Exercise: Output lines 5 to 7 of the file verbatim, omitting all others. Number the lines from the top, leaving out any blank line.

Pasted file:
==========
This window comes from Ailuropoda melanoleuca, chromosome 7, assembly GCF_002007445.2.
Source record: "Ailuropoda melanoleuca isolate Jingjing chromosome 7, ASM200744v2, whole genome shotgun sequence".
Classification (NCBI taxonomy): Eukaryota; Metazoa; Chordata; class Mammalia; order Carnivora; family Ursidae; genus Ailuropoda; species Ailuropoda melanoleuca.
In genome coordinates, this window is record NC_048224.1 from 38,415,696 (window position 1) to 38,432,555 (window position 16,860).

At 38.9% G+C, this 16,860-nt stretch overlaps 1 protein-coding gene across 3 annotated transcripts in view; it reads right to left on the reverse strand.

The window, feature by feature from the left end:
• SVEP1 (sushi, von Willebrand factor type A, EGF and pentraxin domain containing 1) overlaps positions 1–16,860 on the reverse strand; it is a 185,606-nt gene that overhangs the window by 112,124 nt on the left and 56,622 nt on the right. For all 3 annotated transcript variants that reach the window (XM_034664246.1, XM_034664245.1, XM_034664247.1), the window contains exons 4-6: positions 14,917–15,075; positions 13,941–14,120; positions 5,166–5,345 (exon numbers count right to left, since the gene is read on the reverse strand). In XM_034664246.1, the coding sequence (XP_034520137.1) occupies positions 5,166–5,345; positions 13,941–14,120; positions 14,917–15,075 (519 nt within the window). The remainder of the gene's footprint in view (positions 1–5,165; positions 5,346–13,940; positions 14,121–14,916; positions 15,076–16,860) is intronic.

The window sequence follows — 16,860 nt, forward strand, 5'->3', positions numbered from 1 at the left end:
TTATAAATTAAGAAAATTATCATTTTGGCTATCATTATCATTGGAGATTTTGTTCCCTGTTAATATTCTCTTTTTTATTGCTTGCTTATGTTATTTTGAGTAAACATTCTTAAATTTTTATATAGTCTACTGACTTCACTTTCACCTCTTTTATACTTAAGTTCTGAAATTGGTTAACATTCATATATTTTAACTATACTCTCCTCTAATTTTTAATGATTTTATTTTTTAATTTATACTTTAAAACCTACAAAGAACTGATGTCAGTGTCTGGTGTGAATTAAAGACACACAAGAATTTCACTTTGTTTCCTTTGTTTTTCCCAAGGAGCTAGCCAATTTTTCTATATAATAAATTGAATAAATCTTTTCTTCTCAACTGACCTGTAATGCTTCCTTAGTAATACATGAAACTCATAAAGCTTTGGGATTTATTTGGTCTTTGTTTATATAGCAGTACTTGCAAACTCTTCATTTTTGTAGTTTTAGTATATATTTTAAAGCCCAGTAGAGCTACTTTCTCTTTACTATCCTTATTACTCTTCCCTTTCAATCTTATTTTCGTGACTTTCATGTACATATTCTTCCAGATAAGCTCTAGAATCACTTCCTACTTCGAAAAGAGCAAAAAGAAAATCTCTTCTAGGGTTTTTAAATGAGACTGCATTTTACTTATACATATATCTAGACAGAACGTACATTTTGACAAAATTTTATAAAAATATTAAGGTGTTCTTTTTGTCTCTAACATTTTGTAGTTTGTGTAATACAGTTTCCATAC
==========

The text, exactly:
At 38.9% G+C, this 16,860-nt stretch overlaps 1 protein-coding gene across 3 annotated transcripts in view; it reads right to left on the reverse strand.

The window, feature by feature from the left end:
• SVEP1 (sushi, von Willebrand factor type A, EGF and pentraxin domain containing 1) overlaps positions 1–16,860 on the reverse strand; it is a 185,606-nt gene that overhangs the window by 112,124 nt on the left and 56,622 nt on the right. For all 3 annotated transcript variants that reach the window (XM_034664246.1, XM_034664245.1, XM_034664247.1), the window contains exons 4-6: positions 14,917–15,075; positions 13,941–14,120; positions 5,166–5,345 (exon numbers count right to left, since the gene is read on the reverse strand). In XM_034664246.1, the coding sequence (XP_034520137.1) occupies positions 5,166–5,345; positions 13,941–14,120; positions 14,917–15,075 (519 nt within the window). The remainder of the gene's footprint in view (positions 1–5,165; positions 5,346–13,940; positions 14,121–14,916; positions 15,076–16,860) is intronic.